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Rambunctious Boys and Little Playtime

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Last week during a math lesson in my first grade class I was very aware that the content I was covering was over their heads. The lesson objective was solving for the missing addend. Let me just say that I don’t remember learning this in Sister Agnes Marie’s first grade class. Secondly, my rambunctious little guy was obviously over this lesson and over me.  During the forty five minute lesson I had asked him to simmer down, pay attention, stop rocking on his seat, stop playing with the math manipulatives, and to change his color on the behavior chart. My rambunctious little guy sits within arm distance from me and I often reach over in the hopes that my magic tap will calm him down. Everyday my team teacher and I remind him of the importance of paying attention and doing one’s best work. This particular day I asked him what he needed from me. He looked solemnly at me with his big brown eyes and said this, “Can I have lunch recess?”  I was speechless.

Coincidently, that very day my sister sent me an article by Christina Hoff Sommers, What Schools Can Do To Help Boys Succeed.  Sommers proposes three simple changes to help boys have more success in school.

1.  Bring Back Recess

Ironically, recess is usually the first thing that is taken away from kids when they break a rule. And for a little guy who is in constant motion, running around on the playground would be more beneficial than sitting in my class with his head down. The article also points outs that 39% of first-graders get about 20 minutes of recess each day in comparison to Japanese children who get 10 minutes of play each hour. Nixing Recess: The Silly, Alarmingly Popular Way to Punish Kids advises that “research has shown that taking away recess does not make classroom behavior any better, and, in fact, it might make things worse in the case of students who are misbehaving because of an excess of energy or boredom.” How many times has my rambunctious little guy been denied the opportunity to blow off some steam? Unfortunately, too many times.

2. Turn Boys Into Readers

I love picture books and I read three different books a day to my first graders. However, the picture books that I tend to choose for read alouds are ones that I, a female teacher, find appealing. I need to get comic books because truth be told, I don’t have any in my classroom library. I also need more non fiction books and a variety of books that little boys will find appealing.  Alex Carrera, a fellow colleague has already started to think outside the box by bringing her little dogs to class to encourage her fourth grade boys to read.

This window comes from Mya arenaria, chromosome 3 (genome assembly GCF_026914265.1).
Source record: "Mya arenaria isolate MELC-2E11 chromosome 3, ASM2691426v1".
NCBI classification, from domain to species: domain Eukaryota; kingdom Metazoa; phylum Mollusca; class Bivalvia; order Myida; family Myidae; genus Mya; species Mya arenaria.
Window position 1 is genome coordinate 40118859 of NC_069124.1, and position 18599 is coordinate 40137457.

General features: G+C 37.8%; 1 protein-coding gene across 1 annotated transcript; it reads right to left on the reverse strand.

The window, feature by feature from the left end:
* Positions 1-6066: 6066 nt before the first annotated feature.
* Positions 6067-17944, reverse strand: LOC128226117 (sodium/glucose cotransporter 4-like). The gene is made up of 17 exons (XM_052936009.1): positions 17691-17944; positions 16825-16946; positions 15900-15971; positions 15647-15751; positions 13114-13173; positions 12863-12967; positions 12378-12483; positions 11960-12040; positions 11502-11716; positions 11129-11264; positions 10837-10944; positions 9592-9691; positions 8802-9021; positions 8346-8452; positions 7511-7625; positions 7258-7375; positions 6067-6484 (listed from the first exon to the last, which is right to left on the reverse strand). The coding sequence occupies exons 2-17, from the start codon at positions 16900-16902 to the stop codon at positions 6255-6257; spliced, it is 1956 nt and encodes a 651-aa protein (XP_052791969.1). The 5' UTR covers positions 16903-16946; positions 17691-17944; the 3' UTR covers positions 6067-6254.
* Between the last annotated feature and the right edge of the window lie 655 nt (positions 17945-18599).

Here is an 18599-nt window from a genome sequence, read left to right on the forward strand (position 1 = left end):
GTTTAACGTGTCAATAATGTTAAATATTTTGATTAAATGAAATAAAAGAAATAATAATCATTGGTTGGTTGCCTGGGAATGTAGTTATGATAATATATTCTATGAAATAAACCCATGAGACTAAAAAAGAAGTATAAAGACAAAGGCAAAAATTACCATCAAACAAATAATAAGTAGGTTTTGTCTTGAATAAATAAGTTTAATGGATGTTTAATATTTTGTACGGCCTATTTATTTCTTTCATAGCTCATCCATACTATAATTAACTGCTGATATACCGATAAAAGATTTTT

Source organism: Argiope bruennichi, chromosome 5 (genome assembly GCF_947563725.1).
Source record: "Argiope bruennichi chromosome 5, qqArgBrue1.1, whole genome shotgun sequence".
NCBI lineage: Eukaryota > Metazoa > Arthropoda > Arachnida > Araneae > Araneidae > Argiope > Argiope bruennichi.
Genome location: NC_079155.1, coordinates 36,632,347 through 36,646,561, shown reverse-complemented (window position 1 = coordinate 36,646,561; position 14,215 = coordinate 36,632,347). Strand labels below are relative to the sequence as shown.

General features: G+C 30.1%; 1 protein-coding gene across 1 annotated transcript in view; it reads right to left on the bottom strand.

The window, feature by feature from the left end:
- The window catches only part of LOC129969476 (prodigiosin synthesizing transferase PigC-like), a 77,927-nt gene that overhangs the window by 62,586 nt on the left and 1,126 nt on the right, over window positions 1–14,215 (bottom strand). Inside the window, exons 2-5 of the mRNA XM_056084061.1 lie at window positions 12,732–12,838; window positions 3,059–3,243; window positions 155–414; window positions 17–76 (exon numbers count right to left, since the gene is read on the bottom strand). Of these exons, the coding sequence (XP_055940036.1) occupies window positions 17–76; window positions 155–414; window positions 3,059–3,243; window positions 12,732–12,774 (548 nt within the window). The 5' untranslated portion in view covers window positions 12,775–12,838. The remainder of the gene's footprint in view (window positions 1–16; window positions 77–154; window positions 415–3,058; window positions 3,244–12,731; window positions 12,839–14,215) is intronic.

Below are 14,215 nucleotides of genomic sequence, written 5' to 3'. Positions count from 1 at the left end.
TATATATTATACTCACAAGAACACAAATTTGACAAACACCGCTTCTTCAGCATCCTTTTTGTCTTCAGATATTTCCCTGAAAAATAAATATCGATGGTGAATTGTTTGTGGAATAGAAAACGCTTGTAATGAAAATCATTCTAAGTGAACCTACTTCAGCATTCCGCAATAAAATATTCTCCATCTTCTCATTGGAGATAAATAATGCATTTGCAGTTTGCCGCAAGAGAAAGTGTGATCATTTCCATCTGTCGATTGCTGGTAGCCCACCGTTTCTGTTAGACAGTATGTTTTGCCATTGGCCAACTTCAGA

3. Work With the Young Male Imagination

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I’m not too fond of vampires, pirates and other ghoulish things. But as I’m realizing, some little boys are and I need to foster their creativity.  This past Halloween another rambunctious little guy couldn’t stop talking about monsters and scary skeletons. If it were up to him, he’d draw all day and he’s pretty talented as you can see by this picture.  Last year, I had a another little boy in my class who would rather doodle cartoon like images instead of listening intently to class lessons. Lucky for him, his mom enrolled him in an art class. He came alive when he talked about his Wednesday art classes. I was invited to attend his art class’ puppet show and it was spectacular. This little boy was a very different student than the one that showed up to my class. He was excited and engaged!

Lastly, while these articles have been eye openers, I’m not quite sure how I will move forward and implement changes in my classroom. But I do understand that my rambunctious little guy needs his playtime. Imagine when I tell him, “Go out and play. We’ll figure something out together.” Priceless.

 

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